Sunday, 24 May 2009

Tectonic Plates Vol 2

If dubstep was Croydon's gift to the musically obsessive, it soon found a home 130 miles west. Commercial indifference and bass culture are deeply ingrained in Bristol. As the movement spreads and splinters, this second volume from Pinch's label couldn’t be more timely. It’s as good an answer to the question, "What is dubstep?", as you’ll hear in 2009.

Tectonic defines Bristol’s role in two ways. As well as pushing local talent, it reaches out to dubstep's South London homeland and international frontier. Volume 2 kicks off with two Dutch masters known for fusing UK bass music with the emotional pull of European techno. The skippy breaks and washed out synths of Martyn's Yet are followed by the darkly atmospheric halfstep of 2562's Kontrol. 2562 also gets a welcome second showing with the minimal Greyscale from last year's superb Aeriel.

Founding father Skream is one of dubstep's most prolific producers but his output has varied in quality of late. On Trapped In A Dark Bubble, with its questing strings and frothing bassline, he's back on form but it's techno-influenced Precression that's the real departure - its mechanical ribcage and ricocheting organic snares closing in on the tightly wound style of Bristol's own Peverelist. His best mate and sparring partner Benga shows up with Technocal, which mines similar influences less reverently (and slightly less successfully). You can take the boy out of Croydon...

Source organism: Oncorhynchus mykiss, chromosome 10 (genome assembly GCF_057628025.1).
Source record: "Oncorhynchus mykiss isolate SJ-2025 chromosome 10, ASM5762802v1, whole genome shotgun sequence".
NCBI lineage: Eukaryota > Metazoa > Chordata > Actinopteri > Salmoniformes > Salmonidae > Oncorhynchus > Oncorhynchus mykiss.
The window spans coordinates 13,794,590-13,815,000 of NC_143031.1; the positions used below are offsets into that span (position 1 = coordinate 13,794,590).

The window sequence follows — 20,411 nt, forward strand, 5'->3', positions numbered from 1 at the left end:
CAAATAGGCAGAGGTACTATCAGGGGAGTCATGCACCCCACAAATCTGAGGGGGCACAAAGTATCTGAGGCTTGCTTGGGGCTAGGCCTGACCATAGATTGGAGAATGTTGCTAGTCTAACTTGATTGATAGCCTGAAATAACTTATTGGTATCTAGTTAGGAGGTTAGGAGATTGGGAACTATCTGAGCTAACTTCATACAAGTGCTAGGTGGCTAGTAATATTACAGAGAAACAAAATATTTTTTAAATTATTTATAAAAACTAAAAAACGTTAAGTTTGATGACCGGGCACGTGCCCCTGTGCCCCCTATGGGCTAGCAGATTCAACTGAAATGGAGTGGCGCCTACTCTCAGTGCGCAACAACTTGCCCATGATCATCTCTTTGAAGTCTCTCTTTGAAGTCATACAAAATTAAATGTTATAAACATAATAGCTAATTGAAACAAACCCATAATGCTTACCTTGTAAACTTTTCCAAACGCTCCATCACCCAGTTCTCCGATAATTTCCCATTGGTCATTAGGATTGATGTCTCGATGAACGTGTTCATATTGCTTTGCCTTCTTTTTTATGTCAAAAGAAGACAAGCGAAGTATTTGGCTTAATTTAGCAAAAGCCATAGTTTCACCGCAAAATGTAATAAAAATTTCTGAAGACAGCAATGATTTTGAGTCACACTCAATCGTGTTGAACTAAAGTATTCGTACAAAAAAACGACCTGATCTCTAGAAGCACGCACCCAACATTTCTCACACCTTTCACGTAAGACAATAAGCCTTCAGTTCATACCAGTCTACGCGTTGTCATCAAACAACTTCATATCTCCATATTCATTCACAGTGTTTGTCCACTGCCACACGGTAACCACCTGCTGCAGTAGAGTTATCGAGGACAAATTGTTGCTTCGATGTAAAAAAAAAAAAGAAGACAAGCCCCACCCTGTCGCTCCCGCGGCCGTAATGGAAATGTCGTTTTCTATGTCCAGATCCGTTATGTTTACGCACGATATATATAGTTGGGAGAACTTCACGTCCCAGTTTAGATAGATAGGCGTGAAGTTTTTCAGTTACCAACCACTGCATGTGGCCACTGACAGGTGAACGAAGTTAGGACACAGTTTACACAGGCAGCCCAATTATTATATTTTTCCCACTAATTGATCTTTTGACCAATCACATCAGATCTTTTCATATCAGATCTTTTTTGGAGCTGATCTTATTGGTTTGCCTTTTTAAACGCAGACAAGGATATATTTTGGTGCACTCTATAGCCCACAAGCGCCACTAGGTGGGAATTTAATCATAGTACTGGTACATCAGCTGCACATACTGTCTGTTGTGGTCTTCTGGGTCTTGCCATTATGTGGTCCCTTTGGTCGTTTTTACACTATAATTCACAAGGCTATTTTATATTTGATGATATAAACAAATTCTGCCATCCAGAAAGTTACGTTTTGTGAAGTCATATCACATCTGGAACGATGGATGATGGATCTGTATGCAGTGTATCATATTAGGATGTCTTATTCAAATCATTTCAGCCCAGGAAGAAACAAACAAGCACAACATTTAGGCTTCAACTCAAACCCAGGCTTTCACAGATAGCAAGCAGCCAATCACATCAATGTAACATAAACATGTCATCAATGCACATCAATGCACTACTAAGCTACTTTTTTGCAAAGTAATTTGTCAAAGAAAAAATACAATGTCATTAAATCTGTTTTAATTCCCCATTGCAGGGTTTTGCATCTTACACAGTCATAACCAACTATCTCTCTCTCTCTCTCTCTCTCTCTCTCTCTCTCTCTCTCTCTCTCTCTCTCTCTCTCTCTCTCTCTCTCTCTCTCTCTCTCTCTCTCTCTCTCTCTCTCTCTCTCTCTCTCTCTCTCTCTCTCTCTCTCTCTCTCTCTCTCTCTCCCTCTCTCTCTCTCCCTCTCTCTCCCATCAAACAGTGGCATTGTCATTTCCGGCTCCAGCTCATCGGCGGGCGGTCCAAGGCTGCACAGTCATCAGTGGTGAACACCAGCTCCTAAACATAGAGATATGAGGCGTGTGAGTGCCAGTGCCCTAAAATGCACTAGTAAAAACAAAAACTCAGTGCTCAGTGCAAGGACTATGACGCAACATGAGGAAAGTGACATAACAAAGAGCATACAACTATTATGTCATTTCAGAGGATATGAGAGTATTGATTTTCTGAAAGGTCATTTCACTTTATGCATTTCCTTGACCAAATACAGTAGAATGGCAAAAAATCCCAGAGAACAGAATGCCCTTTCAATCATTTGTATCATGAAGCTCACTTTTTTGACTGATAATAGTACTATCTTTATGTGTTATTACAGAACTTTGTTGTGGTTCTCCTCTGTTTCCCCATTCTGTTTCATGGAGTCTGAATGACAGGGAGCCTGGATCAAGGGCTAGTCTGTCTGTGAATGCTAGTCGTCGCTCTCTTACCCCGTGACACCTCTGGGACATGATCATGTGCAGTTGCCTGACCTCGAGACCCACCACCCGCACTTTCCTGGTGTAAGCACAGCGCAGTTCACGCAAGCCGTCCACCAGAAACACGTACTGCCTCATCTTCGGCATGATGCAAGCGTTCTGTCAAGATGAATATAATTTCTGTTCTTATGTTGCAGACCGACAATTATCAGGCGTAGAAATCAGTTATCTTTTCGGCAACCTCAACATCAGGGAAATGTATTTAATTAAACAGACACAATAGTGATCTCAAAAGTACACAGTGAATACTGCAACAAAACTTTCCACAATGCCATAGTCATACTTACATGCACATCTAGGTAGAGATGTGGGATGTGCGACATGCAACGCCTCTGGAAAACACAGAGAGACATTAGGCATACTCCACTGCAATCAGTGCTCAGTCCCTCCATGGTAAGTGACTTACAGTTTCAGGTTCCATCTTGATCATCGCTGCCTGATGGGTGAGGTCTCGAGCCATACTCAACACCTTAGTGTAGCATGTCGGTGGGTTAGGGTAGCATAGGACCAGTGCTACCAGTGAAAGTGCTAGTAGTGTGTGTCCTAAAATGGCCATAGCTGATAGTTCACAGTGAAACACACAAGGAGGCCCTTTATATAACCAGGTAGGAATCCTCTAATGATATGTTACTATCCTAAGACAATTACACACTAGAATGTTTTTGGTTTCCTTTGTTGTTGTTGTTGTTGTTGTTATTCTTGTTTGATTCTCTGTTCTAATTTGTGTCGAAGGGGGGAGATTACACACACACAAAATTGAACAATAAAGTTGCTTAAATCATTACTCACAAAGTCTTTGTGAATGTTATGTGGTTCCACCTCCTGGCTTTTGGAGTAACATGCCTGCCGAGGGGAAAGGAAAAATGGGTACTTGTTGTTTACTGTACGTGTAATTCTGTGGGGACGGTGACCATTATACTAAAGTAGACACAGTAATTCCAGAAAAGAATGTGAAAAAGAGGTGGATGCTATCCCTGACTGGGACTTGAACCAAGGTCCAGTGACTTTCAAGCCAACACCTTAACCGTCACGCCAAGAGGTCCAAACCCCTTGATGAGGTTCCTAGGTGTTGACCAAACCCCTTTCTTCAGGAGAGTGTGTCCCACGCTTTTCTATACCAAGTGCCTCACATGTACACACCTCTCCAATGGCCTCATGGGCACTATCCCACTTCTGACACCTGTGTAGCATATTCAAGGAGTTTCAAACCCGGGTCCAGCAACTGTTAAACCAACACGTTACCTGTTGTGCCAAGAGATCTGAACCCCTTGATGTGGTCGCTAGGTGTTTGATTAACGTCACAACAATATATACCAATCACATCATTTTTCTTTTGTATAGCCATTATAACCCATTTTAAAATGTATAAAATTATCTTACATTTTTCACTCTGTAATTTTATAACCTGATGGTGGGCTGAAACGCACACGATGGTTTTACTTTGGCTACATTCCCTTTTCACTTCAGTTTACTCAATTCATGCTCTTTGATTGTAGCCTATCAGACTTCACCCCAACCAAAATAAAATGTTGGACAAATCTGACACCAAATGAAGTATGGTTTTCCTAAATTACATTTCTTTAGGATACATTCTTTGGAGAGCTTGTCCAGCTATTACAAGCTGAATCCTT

Closer to home, Joker's sleazily melodic grime manoeuvres have made him Bristol's hottest property in years. If Untitled_rsn sees him coasting slightly that’s only in comparison with shockers like Stuck In A System, Gully Brook Lane and the recent Digidesign. It’s still the work of an outrageous talent. Before long every scene jumper in the business will be beating down his door. Meanwhile, Pinch himself contributes two of the strongest tracks - the dancefloor dynamite of Joyride and creeping dread-noise of Moving Ninja collaboration False Flag.

Now operating as RSD, Rob Smith’s contribution is more a return to form than a change of direction. With Smith & Mighty and More Rockers he did as much as anyone to define the 90s Bristol sound. A driving, hypnotic dub workout, the way 'Forward Youth' sits comfortably amid the work of a new generation is testament both to dubstep’s fluidity and the timelessness of Smith’s vision.

Perhaps the most interesting track of all is Glendale Galleria from Flying Lotus, mainly because the Californian is the one producer here you wouldn't strongly associate with dubstep. It's a peach of a tune, though, substituting an exquisitely programmed garage break for the queasy Hip Hop beats he's known for. Likewise, Shed's remix of Peverelist's Junktion - essentially Thomas Fehlmann-style ambient techno with a cheekily placed kick and snare. The inclusion of tracks like these is fuel for an argument running through Tectonic's DNA: that the music we call dubstep is defined more by feel than any set of rules.

Blood Red Sounds rating: 8/10

Tectonic Plates Vol 2 - out now on Tectonic Recordings. The CD version comes packaged with bonus mix from Pinch including a killer track from Loefah and the RSD remix of Pinch's Get Up (HIGHLY recommended).

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